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Published: Sat Jul 1 2006
Eva Lundsager, We are quiet (nowhere to hide) (detail), 2021, oil on canvas
borrowed intimacy

William Osler (1849-1919) is the most famous and most beloved physician of the modern era. Reading his biography, one is struck by the vast number of his friends and acquaintances, professional and otherwise. For his patients, too, he seemed infinitely available. People felt connected to him, supported by him. Feeling streamed between him and the people around him.

But it was a stream he might interrupt at any moment. At social events he would converse cordially with other guests, recall details of their personal lives, then disappear. For patients, his consultations were deeply satisfying but conspicuously short. An assistant would interview the patient, recording the sequence of events. Then Osler would enter, perform the physical examination, impart his decisions, and leave. His presence was brief but intense. Few words were exchanged.

Patients bared themselves to him, literally and figuratively. Osler examined patients, inspected and touched their naked bodies. This was rather new in his time, having begun in France towards the end of the eighteenth century. The physicians of previous generations would interview patients, perhaps inspect their tongues or excreta, but never intrude on their private physical space. Further: Osler performed autopsies whenever possible, and he seemed to treasure this ultimate examination above all else.

This was a new step in what it meant to be a patient. In an age profoundly disturbed by nudity—it was rumored, probably incorrectly, that the contemporary John Ruskin was surprised on his wedding night to discover that his wife had pubic hair—Osler’s patients would disrobe and admit the physician into all the secrets of their bodies. He probed them: inspecting, auscultating, percussing, palpating, feeling everywhere, kneading the flesh. And the patient knew that all these acts would continue after death. The same hands would pierce the body, touch its inner organs, hold them, weigh and assess them, like Anubis at the Egyptian Judgement.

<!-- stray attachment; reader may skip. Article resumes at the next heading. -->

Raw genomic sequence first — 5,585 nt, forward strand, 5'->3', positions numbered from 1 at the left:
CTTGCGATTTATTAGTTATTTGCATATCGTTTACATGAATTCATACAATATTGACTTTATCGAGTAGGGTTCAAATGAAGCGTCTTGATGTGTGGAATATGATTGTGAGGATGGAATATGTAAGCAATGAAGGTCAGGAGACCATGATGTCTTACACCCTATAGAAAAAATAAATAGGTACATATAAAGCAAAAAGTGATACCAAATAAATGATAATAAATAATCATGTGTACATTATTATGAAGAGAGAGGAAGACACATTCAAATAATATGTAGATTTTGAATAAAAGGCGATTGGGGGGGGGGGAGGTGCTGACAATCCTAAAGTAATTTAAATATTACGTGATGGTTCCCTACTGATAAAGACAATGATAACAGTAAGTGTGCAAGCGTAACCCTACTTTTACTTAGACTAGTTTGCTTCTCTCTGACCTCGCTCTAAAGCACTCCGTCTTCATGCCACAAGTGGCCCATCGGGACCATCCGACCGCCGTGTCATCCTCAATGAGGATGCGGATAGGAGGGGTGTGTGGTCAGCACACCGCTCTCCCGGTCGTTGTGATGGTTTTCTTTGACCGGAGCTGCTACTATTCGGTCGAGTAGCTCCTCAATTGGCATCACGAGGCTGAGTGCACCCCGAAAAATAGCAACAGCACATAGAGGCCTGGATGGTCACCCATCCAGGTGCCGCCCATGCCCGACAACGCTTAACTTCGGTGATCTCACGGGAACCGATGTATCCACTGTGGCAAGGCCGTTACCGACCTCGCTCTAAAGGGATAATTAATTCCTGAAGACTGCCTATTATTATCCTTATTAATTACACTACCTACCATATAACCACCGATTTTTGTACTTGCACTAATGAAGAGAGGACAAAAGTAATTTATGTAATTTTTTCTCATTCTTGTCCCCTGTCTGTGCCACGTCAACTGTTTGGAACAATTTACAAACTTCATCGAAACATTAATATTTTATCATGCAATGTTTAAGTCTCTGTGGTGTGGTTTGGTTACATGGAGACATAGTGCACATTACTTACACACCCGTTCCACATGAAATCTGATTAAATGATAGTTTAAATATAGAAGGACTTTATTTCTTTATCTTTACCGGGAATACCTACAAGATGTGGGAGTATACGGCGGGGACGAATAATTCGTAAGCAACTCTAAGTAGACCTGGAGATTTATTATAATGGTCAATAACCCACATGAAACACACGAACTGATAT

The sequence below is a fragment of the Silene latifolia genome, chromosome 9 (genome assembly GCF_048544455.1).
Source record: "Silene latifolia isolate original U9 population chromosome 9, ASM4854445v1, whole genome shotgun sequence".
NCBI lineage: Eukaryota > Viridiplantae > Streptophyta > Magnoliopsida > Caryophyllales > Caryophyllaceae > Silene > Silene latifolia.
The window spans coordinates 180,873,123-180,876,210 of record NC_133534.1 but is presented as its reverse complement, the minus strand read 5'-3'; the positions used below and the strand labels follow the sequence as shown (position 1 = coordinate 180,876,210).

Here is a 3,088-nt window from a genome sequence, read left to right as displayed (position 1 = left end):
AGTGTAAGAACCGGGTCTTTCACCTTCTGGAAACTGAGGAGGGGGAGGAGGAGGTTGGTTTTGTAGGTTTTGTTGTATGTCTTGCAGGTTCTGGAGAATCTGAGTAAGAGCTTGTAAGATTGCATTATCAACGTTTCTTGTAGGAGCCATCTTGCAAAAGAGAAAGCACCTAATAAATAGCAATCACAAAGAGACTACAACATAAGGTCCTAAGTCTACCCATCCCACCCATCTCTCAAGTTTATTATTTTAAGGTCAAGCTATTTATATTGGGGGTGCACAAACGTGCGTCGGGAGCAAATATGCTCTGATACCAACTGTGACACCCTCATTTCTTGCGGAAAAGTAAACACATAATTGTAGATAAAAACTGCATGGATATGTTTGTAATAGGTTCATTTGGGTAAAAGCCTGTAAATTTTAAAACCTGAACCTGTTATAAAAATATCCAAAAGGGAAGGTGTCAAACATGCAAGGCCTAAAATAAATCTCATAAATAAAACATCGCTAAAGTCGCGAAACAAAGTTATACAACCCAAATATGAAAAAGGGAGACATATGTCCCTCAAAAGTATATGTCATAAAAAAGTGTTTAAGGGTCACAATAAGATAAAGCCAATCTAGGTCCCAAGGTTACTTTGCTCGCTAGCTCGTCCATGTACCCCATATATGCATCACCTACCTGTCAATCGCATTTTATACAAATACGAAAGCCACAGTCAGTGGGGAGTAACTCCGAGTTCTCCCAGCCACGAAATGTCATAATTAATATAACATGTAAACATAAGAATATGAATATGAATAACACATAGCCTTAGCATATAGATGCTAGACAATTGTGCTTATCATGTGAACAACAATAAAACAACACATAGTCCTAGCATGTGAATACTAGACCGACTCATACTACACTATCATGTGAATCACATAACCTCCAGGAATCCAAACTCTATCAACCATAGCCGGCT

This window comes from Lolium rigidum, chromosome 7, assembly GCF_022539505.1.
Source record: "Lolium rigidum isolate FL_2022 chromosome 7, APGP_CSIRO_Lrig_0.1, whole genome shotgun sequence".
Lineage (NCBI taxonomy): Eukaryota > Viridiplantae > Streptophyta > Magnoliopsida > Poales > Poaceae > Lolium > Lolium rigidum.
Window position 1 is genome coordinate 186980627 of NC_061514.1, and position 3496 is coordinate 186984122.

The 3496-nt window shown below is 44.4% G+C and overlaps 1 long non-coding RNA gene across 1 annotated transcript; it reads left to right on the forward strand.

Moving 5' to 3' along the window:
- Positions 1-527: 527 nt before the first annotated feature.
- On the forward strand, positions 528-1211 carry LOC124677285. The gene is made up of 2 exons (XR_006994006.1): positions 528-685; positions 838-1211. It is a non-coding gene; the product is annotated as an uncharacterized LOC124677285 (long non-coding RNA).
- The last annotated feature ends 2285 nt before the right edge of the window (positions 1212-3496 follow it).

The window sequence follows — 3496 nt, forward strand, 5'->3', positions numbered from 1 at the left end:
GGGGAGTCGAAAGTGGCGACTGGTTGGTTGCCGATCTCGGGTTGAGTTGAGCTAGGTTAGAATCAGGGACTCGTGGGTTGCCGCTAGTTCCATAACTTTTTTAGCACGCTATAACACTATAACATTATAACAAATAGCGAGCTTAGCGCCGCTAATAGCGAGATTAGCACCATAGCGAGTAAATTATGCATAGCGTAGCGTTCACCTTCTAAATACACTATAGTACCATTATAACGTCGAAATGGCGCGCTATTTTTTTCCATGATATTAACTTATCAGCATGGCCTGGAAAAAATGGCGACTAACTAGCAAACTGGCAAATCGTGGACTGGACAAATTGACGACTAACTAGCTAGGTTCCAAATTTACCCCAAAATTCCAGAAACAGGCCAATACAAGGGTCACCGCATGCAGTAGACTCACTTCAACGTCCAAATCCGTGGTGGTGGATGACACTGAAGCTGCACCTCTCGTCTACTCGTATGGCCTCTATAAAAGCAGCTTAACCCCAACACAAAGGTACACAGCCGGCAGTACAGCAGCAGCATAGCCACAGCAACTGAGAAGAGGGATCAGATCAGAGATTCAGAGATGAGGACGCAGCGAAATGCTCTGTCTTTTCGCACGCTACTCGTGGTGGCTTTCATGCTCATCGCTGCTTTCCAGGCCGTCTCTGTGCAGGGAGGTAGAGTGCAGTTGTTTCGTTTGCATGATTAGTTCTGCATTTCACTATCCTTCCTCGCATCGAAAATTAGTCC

Yet his patients trusted him, felt safe in his hands. (Not so the public, who accused him of euthanasia and grave robbery.) His personal presence somehow conveyed a sense of calm, support, knowing. They felt connected to him.

And he to them? Not entirely. For, intimate as his relations with others were, he could turn that intimacy on and off, seemingly at will. Whether in banquet halls or sickrooms, people said the same: he was here with me, I felt his great presence, and he was gone.

What emerges is a portrait of a man capable of, and yearning for, the greatest possible intimacy—so long as it was an intimacy he controlled. Hungering but uncomfortable, he professionalized his need. Practicing medicine as he did brought him infinitely close to people, but on his terms. They were naked, he was clothed. They divulged, he did not. His was a borrowed intimacy, an ersatz intimacy, durable unto death, and beyond, but somehow also fleeting.

Charles Bardes is a physician who practices and teaches medicine in New York.  His book-length prose poem, Diary of Our Fatal Illness (University of Chicago Press, Phoenix Poets, 2017), narrates the illness and death of an aged man. Other poems, essays, and ruminations have appeared in AGNI, Raritan, Ploughshares, The New England Journal of Medicine, and elsewhere. Pale Faces: The Masks of Anemia (Bellevue Literary Press, 2008) is an extended lyric essay that probes the mythological and cultural aspects of a common disease construct. In 2018 he received the Blackwell Prize in Writing, which “honors a writer who exhibits exceptional talent on the printed page, as well as meaningful social commitments on the public stage.”  More info at charlesbardes.com. (updated 3/2020)

Charles Bardes and Tom Sleigh coauthored “A Viral Exchange, under Lockdown” for the AGNI blog.

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